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The Dynamic Effects of Aggregate Demand and Supply Disturbances

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  • Blanchard, Olivier Jean
  • Quah, Danny

Abstract

The authors interpret fluctuations in GNP and unemployment as due to two types of disturbances: disturbances that have a permanent effect on output and disturbances that do not. They interpret the first as supply disturbances, the second as demand disturbances. Demand disturbances have a hump-shaped, mirror-image effect on output and unemployment. The effect of supply disturbances on output increases steadily over time, peaking after two years and reaching a plateau after five years. Copyright 1989 by American Economic Association.

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Bibliographic Info

Article provided by American Economic Association in its journal American Economic Review.

Volume (Year): 79 (1989)
Issue (Month): 4 (September)
Pages: 655-73

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Handle: RePEc:aea:aecrev:v:79:y:1989:i:4:p:655-73

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  1. Matthew D. Shapiro & Mark W. Watson, 1989. "Sources of Business Cycle Fluctuations," NBER Working Papers 2589, National Bureau of Economic Research, Inc.
  2. Taylor, John B, 1980. "Aggregate Dynamics and Staggered Contracts," Journal of Political Economy, University of Chicago Press, vol. 88(1), pages 1-23, February.
  3. Diebold, Francis X. & Rudebusch, Glenn D., 1989. "Long memory and persistence in aggregate output," Journal of Monetary Economics, Elsevier, vol. 24(2), pages 189-209, September.
  4. Danny Quah, 1991. "The Relative Importance of Permanent and Transitory Components: Identification and Some Theoretical Bounds," FMG Discussion Papers dp126, Financial Markets Group.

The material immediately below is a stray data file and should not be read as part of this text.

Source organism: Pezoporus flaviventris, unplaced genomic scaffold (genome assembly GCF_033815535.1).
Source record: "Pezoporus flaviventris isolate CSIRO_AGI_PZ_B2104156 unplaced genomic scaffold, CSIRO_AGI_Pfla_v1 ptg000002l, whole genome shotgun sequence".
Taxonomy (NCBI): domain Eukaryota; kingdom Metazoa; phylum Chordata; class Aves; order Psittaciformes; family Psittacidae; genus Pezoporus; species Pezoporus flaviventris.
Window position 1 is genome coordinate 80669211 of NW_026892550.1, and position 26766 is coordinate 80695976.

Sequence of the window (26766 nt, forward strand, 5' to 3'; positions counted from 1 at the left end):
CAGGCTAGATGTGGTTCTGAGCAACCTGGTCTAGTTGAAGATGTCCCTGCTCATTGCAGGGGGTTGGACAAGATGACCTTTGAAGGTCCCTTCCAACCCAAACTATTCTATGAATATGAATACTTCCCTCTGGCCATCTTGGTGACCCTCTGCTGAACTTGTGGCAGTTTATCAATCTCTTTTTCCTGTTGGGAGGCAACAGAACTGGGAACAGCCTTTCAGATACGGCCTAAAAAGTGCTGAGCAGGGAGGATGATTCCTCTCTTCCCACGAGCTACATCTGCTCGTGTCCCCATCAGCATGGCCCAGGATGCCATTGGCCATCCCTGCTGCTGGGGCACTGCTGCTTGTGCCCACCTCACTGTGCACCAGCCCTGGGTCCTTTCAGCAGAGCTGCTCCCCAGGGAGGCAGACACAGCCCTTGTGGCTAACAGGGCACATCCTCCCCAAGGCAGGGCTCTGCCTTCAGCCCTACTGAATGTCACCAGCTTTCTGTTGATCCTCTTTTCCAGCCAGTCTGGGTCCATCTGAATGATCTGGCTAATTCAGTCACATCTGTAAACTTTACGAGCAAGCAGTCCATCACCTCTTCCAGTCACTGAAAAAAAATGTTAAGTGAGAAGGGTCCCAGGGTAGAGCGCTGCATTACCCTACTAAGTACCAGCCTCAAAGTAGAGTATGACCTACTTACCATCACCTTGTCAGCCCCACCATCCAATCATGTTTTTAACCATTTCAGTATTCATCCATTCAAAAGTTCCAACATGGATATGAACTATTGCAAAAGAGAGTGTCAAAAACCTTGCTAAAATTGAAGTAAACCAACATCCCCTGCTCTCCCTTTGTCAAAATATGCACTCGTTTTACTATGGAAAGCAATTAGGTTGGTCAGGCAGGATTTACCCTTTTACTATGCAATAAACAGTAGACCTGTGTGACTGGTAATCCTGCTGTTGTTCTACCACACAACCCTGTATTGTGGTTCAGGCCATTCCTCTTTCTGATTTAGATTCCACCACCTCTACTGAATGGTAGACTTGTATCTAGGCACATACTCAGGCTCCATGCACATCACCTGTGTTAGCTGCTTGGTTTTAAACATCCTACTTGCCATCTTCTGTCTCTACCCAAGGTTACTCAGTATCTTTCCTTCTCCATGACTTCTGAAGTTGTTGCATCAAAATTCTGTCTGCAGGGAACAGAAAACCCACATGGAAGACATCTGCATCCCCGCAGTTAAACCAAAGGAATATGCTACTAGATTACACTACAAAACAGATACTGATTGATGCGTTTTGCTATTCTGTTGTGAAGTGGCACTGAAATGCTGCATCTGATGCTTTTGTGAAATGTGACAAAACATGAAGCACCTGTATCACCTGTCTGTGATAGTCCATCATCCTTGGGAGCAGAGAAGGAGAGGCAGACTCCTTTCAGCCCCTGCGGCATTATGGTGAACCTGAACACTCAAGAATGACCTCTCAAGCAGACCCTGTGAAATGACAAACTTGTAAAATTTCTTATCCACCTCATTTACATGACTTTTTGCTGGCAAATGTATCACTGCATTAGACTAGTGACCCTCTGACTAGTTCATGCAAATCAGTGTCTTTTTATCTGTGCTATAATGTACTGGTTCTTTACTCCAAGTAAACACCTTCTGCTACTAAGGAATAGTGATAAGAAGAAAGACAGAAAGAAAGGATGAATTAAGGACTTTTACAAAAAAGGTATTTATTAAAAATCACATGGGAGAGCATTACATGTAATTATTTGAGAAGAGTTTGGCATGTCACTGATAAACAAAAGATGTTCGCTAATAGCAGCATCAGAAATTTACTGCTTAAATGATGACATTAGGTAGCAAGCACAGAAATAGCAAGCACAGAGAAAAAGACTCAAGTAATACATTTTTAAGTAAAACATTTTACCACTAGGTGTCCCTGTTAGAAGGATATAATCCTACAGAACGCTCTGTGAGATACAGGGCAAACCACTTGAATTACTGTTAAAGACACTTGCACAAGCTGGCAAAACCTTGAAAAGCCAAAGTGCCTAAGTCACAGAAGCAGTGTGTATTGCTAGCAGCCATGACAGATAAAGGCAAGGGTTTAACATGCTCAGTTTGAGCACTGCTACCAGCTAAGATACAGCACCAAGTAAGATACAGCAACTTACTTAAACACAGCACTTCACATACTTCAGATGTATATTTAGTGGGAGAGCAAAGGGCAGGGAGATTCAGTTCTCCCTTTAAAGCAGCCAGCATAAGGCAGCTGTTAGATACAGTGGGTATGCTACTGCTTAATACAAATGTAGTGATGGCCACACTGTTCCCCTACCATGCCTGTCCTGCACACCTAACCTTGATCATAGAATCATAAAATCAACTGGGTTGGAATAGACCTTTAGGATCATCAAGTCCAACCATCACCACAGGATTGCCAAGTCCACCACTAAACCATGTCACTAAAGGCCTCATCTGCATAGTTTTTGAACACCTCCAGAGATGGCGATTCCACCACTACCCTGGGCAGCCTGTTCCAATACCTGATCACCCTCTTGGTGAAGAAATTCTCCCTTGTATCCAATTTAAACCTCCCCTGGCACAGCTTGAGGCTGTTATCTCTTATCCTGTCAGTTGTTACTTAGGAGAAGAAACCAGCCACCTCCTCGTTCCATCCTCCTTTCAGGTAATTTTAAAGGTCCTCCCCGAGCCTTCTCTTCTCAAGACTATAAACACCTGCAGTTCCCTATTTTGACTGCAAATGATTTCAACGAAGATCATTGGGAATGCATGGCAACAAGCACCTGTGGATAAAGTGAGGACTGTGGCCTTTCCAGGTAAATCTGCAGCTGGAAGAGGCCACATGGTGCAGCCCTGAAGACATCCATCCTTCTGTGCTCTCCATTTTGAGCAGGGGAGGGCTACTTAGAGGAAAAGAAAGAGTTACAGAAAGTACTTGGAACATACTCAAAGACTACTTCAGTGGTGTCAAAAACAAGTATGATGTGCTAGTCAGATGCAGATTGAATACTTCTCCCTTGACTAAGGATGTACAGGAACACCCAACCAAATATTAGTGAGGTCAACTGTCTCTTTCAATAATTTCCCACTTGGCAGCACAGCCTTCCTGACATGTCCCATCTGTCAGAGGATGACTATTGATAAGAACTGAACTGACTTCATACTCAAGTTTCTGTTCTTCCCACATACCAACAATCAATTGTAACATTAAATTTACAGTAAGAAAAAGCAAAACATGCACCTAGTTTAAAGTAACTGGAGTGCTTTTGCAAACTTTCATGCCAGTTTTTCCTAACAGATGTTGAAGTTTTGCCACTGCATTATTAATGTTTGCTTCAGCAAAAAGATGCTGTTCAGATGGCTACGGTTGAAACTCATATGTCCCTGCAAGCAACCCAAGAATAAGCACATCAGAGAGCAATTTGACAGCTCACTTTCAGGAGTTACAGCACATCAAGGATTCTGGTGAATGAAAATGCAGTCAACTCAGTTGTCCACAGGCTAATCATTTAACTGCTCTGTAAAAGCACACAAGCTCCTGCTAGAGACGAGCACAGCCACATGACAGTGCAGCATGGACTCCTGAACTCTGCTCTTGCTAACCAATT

5. Olivier J. Blanchard & Lawrence H. Summers, 1986. "Hysteresis and the European Unemployment Problem," Working papers 427, Massachusetts Institute of Technology (MIT), Department of Economics.
  6. Clark, Peter K., 1989. "Trend reversion in real output and unemployment," Journal of Econometrics, Elsevier, vol. 40(1), pages 15-32, January.
  7. Lawrence J. Christiano, 1988. "Searching For a Break in GNP," NBER Working Papers 2695, National Bureau of Economic Research, Inc.
  8. Mankiw, N. Gregory & Campbell, John, 1987. "Permanent and Transitory Components in Macroeconomic Fluctuations," Scholarly Articles 3207697, Harvard University Department of Economics.
  9. Olivier J. Blanchard & Mark W. Watson, 1986. "Are Business Cycles All Alike?," NBER Chapters, in: The American Business Cycle: Continuity and Change, pages 123-180 National Bureau of Economic Research, Inc.
  10. Perron, Pierre, 1989. "The Great Crash, the Oil Price Shock, and the Unit Root Hypothesis," Econometrica, Econometric Society, vol. 57(6), pages 1361-1401, November.
  11. Cochrane, John H, 1988. "How Big Is the Random Walk in GNP?," Journal of Political Economy, University of Chicago Press, vol. 96(5), pages 893-920, October.
  12. Campbell, John & Mankiw, Gregory, 1987. "Are Output Fluctuations Transitory?," Scholarly Articles 3122545, Harvard University Department of Economics.
  13. Nelson, Charles R. & Plosser, Charles I., 1982. "Trends and random walks in macroeconmic time series : Some evidence and implications," Journal of Monetary Economics, Elsevier, vol. 10(2), pages 139-162.
  14. Prescott, Edward C., 1986. "Theory ahead of business-cycle measurement," Carnegie-Rochester Conference Series on Public Policy, Elsevier, vol. 25(1), pages 11-44, January.
  15. Robert J. Gordon, 1986. "The American Business Cycle: Continuity and Change," NBER Books, National Bureau of Economic Research, Inc, number gord86-1.
  16. Fischer, Stanley, 1977. "Long-Term Contracts, Rational Expectations, and the Optimal Money Supply Rule," Journal of Political Economy, University of Chicago Press, vol. 85(1), pages 191-205, February.
  17. Watson, Mark W., 1986. "Univariate detrending methods with stochastic trends," Journal of Monetary Economics, Elsevier, vol. 18(1), pages 49-75, July.
  18. Clark, Peter K, 1987. "The Cyclical Component of U.S. Economic Activity," The Quarterly Journal of Economics, MIT Press, vol. 102(4), pages 797-814, November.
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